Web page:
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What is bandwidth?

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Most of us have probably heard the term bandwidth being mentioned in relation to the internet, but how many of us actually know what it means? 

When comparing internet providers, understanding the terminology used will ensure you get the right product for your hard earned cash. Bandwidth and internet speeds are often, incorrectly used interchangeably and can therefore be confused for one another. 

In simple terms, bandwidth is the amount of data you can send and receive, while internet speed is how quickly each bit of data can be uploaded or downloaded. The higher your bandwidth capacity the faster your data is transferred. 

Think about a hose pipe, if it is narrow then the amount of water and the speed of the flow is limited. In comparison, a wider hose pipe can carry more water and therefore the speed at which it is released is also increased. Using that analogy and applying it to bandwidth – the higher the bandwidth, the greater the capacity and therefore the quicker the data moves.

How is bandwidth measured?

When information is sent or received across an internet connection it is broken down into smaller segments referred to as ‘bits’ of data. The capacity of a connection refers to how many of these bits it can send and receive within a given unit of time, in this case, seconds.   

Bandwidth is most commonly expressed as megabits per second (Mbps), not to be confused with megabytes. In today’s market, ultrafast gigabit broadband connections have become mainstream which is important when it comes to schools and businesses and their ever changing needs during the Covid-19 pandemic.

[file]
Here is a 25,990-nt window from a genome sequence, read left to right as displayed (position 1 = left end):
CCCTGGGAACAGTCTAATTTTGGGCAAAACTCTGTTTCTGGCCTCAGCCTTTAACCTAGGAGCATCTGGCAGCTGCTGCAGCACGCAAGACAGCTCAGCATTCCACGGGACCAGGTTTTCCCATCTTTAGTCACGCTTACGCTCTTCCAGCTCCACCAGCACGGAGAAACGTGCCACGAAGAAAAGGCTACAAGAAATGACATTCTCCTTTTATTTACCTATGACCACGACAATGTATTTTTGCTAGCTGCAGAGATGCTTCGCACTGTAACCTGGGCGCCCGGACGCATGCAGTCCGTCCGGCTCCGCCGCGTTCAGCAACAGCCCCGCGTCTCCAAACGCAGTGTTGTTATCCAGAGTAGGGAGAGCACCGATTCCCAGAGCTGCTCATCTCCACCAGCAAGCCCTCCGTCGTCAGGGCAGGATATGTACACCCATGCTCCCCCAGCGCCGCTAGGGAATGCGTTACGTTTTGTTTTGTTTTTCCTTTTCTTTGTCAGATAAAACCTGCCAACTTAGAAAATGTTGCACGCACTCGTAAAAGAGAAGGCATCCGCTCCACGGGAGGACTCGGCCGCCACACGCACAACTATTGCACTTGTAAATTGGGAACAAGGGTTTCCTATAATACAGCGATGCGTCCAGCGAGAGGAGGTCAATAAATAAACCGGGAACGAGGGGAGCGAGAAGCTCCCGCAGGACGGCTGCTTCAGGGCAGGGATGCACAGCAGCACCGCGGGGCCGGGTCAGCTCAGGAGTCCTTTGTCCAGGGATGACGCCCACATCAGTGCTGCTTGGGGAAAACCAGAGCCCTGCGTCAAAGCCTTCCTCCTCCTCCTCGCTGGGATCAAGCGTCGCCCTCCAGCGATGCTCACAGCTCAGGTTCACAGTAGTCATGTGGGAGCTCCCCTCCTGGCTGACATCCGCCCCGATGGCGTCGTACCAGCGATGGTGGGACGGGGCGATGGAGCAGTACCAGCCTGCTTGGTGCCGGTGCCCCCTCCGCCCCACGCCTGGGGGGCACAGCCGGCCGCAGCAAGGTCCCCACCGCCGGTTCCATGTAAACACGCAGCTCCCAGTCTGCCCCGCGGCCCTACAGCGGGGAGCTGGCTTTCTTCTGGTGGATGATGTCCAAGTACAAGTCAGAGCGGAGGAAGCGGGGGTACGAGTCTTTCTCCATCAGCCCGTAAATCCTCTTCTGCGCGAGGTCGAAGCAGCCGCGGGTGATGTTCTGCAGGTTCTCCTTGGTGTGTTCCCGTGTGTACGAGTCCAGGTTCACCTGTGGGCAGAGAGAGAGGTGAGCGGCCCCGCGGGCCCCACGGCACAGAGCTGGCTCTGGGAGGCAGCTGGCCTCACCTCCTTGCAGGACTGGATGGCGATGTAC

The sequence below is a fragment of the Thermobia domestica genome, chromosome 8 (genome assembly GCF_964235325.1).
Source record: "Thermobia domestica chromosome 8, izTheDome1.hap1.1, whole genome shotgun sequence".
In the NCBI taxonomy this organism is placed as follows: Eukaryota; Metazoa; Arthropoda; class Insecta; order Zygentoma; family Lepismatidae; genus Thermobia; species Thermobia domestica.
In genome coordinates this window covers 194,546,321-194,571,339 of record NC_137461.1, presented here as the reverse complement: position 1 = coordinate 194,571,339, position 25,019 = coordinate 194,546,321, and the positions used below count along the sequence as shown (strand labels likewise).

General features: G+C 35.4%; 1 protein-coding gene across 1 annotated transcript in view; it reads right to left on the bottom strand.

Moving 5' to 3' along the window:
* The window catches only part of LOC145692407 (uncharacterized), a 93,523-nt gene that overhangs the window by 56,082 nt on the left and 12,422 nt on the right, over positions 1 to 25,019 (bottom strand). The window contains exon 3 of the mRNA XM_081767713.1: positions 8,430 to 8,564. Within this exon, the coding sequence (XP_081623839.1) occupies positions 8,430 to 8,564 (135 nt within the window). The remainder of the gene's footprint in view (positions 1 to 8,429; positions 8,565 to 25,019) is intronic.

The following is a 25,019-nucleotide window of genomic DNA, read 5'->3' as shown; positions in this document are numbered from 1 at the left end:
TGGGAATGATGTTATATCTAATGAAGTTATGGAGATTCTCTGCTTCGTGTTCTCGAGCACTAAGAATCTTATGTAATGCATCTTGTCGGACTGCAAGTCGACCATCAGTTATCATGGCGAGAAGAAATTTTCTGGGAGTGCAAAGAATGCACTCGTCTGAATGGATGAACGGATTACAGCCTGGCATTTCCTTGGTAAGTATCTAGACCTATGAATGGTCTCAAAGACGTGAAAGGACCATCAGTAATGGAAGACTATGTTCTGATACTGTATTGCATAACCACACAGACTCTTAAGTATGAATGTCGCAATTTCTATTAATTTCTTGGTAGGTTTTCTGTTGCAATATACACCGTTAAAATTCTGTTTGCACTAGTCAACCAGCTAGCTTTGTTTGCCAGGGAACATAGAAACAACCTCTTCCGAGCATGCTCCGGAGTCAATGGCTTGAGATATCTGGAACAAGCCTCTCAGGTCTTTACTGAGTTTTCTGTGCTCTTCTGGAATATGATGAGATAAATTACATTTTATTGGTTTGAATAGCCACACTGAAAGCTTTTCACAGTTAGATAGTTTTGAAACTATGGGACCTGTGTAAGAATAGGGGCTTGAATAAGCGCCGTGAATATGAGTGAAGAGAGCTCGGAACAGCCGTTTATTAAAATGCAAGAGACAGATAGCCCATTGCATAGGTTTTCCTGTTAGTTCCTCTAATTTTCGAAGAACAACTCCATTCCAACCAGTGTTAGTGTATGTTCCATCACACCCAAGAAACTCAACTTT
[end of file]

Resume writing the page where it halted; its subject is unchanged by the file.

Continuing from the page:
In this instance the measure is gigabit per second (Gbps), often shortened to ‘gig’. One Gbps is equal to 1000 Mbps, which gives you an idea of just how fast it is!

bandwidth capacity speed for technology

How much bandwidth do you need?

This completely depends on the amount of users you have and how many devices are being used at any one time. 

Bandwidth tends to be a factor when it comes to streaming online content, whether it’s video or audio. Video calling or conferencing can also be impacted and even basic browsing can be painfully slow due to the restricted capacity of the network, so these are all things you need to consider. 

For example, if you have 100 employees and each one has a computer or laptop, VoIP desk phone, video conferencing is commonplace as is large data backups, then you may want to consider a symmetric service offering 1Gbps such as leased line or dark fibre. 

Whereas, if you’re a small business and only use the internet modestly for emails, browsing the web and sending and receiving small amounts of data, then you shouldn’t need much bandwidth and an asymmetric service such as ADSL, FTTC or FTTP will suffice.

Can you increase bandwidth?

This is completely dependent on the type of connection you have. If you currently have an ADSL or FTTC connection unfortunately the bandwidth you currently have is probably as good as it’s going to get. However, if you’re lucky enough to have FTTP then scalable options should be available, with most providers offering an upgrade path if you require a faster connection.